The Kehilla has maintained a section in a cemetery in Clifton, N.J. almost since its inception. Jews who arrived in the United States during and after the war were encouraged to join burial societies to ensure themselves a plot for their hereafter. But those that belonged to an organized community such as our Kehilla were already covered.
This week I visited the cemetery for my mother’s yahrzeit and I wished to visit the grave of a beloved former neighbor after that of my mother. I only knew the approximate location of the grave and I mis-approximated this time- resulting in a twenty-minute stroll between the graves. Up and down the rows and aisles I trudged on a windy and chilly day.
This turned out to be an experience worthy of a short essay.
Firstly, because we are a small and close knit community, walking between the graves means seeing many familiar names. And if you know a little bit about the lives of the people there, then you have actually reviewed 75 years of history at once.
Here is some of what left an impression on me:
Dr. Arthur Spier- Taught in our school and was the principal of MDS. He was a scientist, a talmid- chochom and a beloved educator. More about him here: https://www.manfredlehmann.com/sieg450.html
Tanta Nettie Dessau- Was born Jeanette Golde, the son of the Shul’s secretary in Frankfurt. She attended the Realschule and received teacher certification at the state school in Frankfurt. She was deported to Bergen Belsen with her husband and he perished there. She was a devoted mother to her daughter (as her stone relates) and the beloved “tante” to close to 50 years of kindergarteners in our school.
Jerry G B is buried immediately next to his father-in-law Rav Bruer. In fact their matzevas seem almost to be touching! This tells a story in itself. The fact that the Bechhofer’s gave over their private lives to be the home of the Rav for so many years of his extended long life. This is all but forgotten now, until you see the two matzevahs standing as a team.
Eli Wechsler- His matzeva is in the front row as well. I do not know why this came to be. There are several Kohanim in the front row so as to make it accessable for their Koein relatives to visit and remain in the car or at a distance. (This practice is obsolete today as many trees have grown over the road in the cemetery creating an “Ohel”, a problem even for a Kohein in a car.) I assume that his placement up front is not merely because of his service to the community, but because of the tragic way in which he left this world. At the time NYC was crime-ridden and people were uneasy about the muggings and “push-in” burglaries common in New York. Then one day Eli was returning home from Boro PArk (we had just seen him in front of G&Sons and waved to him!) and a common criminal followed him into the lobby of his building and shot him when he tried to escape the mugging. The entire communty was traumatized by this as he left behind a young wife and family. His placement up front with the rabonim brings to mind the solemn respect and awe that the community still feels for the young “Korban”.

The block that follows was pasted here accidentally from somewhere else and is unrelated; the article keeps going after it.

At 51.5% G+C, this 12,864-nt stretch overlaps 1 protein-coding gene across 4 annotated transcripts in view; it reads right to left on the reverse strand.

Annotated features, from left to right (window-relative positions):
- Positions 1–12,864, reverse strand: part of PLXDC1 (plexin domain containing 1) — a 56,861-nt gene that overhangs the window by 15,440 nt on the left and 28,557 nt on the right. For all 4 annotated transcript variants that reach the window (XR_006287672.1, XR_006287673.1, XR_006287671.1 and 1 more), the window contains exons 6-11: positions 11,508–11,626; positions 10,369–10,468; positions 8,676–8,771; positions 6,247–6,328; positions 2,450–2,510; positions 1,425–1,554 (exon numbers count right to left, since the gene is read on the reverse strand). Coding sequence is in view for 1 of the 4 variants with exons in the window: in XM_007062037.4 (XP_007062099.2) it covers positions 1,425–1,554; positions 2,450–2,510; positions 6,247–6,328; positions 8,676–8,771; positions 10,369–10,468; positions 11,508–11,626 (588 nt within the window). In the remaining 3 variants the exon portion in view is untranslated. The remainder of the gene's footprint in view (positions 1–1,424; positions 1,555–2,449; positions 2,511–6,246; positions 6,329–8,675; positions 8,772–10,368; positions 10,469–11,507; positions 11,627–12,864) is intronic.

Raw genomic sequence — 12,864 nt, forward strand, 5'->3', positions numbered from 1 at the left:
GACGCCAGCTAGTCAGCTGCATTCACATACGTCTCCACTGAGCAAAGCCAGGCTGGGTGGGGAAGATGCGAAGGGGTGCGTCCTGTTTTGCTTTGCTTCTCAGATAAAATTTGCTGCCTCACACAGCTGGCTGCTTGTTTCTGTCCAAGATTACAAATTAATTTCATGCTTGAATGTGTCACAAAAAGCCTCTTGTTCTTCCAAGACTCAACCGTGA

Several members of the Bamberger family are buried here. Almost all of their matzevahs make mention of their descent from the famed Wurzburger Rav.
Tucked between the matzevas is a small sized stone for a six year old boy. Meir aH, the son of the scientist-talmid chochom Dr. Leo Levy of Bayit Vegan, drowned in the lake at Tannersvile many decades ago. The stone describes how he brought so much happiness to his parents in such a short time. Enough said.
Another young soul whose name was always held in solemn reverence in the community the young and newly married Kenny Herman aH, was diagnosed with Leukimia to the shock of the whole community. We all went down to 90 Bennett to be tested as a match (I seem to remember) and alas he passed away all too young. He was also the son-in-law of our Rav Glucksman and this doubled the pain of the community. For many years (after?) his father Lou aH oversaw the arrangements of burial on behalf of the Shul. Today the father and son lie, reunited, with their headstones next to each other, marking the closure of the painful incident for the father.
The stone of the Baochur M. Lehmann, who passed away on shavuos in 1973 after an illness. He was just 21 years old. From what I heard the entire community was plunged into grief that Yom Tov. His parents began a chatiry fund and helped many stuggling families through the years. The charity caries his name and we are used to seeing it in relation to the fund, but here it is etched in a stone.
Our Ba’al Koreh Mr. Benno Weiss and his son, who passed away within a week of him. Mr. Weis began leinin for Breuer’s in 1941 and had remained in the rotation for some 50 years. His sone Leo was his closest student, and a prodigy of expert reading. Almost all the Bar Mitzva boys in the Kehila went under his tutelage. Mr. Weis was known to have an encyclopedic mind and remembered with great alacrity every nuance, and many historical (and even pithy details of) events in pre-war Frankfurt.
Of course there were many other stones, and each held a story – some of which are too tedious or private to tell (I picked a few public figures). But like the ones above, some of the stones evoke the sentiments related to a particular point in time and the shared recollections of the community.